- Five (5) of the weekly online forum questions must be answered.
- The online quizzes must be taken by the student on completion of each study module
Important assessment information
Students must attend and complete the requirements of the Workplace Health and Safety training program for this course where required.
External and Online: There are no attendance requirements for this course. However, it is the students’ responsibility to study all material provided to them or required to be accessed by them to maximise their chance of meeting the objectives of the course and to be informed of course-related activities and administration.
On-campus: It is the students’ responsibility to attend and participate appropriately in all activities (such as lectures, tutorials, laboratories and practical work) scheduled for them, and to study all material provided to them or required to be accessed by them to maximise their chance of meeting the objectives of the course and to be informed of course-related activities and administration.
Requirements for students to complete each assessment item satisfactorily:
To satisfactorily complete an individual assessment item a student must achieve at least 50% of the marks.
Penalties for late submission of required work:
Students should refer to the Assessment Procedure http://policy.usq.edu.au/documents.php?id=14749PL (point 4.2.4)
Requirements for student to be awarded a passing grade in the course:
To be assured of receiving a passing grade a student must achieve at least 50% of the total weighted marks available for the course.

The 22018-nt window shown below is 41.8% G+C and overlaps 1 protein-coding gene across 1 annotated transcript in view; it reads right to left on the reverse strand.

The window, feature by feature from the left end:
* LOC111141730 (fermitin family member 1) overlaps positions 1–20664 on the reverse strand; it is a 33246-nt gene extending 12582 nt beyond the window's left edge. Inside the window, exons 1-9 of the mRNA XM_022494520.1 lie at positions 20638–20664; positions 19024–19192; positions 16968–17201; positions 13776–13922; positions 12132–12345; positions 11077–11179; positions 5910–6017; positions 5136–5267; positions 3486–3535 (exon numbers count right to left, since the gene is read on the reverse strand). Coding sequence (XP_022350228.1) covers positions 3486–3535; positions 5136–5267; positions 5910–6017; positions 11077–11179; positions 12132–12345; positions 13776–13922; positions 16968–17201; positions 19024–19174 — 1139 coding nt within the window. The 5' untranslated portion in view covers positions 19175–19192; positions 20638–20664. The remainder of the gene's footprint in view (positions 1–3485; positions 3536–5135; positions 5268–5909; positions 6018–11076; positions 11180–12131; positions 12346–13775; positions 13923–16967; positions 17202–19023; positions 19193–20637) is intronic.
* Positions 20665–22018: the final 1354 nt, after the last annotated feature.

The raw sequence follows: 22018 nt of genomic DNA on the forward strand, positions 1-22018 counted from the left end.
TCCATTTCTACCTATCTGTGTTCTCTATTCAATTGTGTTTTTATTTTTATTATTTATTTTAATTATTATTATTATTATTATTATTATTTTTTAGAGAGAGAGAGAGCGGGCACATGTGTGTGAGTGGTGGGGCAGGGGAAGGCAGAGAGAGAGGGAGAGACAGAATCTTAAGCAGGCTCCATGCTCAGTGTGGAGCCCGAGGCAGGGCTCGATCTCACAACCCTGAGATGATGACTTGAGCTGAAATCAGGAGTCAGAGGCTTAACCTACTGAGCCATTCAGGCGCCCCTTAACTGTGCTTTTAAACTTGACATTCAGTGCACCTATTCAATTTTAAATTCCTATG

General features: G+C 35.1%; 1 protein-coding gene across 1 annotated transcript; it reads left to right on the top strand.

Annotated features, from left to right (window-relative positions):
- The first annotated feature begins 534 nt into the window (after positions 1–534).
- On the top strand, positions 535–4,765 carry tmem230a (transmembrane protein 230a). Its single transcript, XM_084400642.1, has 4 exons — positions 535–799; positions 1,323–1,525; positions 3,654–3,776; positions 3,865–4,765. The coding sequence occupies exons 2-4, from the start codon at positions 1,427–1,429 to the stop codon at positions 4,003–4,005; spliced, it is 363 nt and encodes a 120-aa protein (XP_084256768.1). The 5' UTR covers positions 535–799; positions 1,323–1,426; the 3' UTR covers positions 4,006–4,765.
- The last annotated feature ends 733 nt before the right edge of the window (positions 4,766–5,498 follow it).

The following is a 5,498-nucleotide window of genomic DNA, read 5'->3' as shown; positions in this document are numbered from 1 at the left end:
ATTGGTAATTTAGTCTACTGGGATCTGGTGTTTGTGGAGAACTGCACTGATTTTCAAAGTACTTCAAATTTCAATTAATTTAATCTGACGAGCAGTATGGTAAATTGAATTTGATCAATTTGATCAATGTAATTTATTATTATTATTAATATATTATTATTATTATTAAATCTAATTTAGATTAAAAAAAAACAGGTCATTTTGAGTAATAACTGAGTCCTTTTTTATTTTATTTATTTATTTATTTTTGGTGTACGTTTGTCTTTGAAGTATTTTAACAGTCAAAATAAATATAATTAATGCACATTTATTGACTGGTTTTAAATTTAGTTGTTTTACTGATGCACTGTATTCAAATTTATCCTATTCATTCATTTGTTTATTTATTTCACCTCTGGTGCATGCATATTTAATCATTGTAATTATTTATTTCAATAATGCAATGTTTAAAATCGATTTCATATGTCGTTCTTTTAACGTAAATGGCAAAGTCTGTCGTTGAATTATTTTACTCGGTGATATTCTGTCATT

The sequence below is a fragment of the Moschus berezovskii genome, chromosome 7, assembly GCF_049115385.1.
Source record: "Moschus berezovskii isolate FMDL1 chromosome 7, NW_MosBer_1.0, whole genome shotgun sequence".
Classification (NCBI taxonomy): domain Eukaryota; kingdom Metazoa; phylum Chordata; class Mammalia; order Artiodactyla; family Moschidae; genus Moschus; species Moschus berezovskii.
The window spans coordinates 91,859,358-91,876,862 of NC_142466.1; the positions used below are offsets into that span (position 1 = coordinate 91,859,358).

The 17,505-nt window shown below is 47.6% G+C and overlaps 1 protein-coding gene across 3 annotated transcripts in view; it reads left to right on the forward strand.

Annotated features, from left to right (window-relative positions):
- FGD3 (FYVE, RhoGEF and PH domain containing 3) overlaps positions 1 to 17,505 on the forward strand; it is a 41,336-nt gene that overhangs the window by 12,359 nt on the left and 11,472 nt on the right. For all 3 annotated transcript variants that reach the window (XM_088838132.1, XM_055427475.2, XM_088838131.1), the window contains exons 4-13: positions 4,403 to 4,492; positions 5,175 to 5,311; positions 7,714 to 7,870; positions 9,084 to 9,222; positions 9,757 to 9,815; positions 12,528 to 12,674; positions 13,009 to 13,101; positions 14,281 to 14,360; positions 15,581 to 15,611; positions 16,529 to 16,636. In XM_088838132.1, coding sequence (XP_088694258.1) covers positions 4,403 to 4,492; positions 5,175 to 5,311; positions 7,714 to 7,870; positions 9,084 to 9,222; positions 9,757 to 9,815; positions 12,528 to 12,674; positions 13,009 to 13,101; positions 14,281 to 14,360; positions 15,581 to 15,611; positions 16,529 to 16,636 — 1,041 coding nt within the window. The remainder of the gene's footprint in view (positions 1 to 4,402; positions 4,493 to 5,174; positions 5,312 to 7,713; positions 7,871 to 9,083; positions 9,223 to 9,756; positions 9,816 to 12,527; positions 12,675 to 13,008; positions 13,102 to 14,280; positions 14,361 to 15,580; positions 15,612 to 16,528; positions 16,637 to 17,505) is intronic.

Method used to combine assessment results to attain final grade:
The final grades for students will be assigned on the basis of the aggregate of the weighted marks obtained for each of the summative assessment items in the course.
There is no examination for this course.
Examination period when Deferred/Supplementary examinations will be held:
There is no examination in this course, there will be no deferred or supplementary examinations.
University Student Policies:
Students should read the USQ policies: Definitions, Assessment and Student Academic Misconduct to avoid actions which might contravene University policies and practices. These policies can be found at http://policy.usq.edu.au.
All students are to submit nominated assignments through Turnitin. Non-compliance with this request could result in assignment marks being withheld. Students should refer to the USQ instructions on how to set up a Turnitin account and submit assignments into Turnitin.
Students can expect that questions in assessment items in this course may draw upon knowledge and skills that they can reasonably be expected to have acquired before enrolling in the course. This includes knowledge contained in pre-requisite courses and appropriate communication, information literacy, analytical, critical thinking, problem solving or numeracy skills. Students who do not possess such knowledge and skills should not expect to achieve the same grades as those students who do possess them.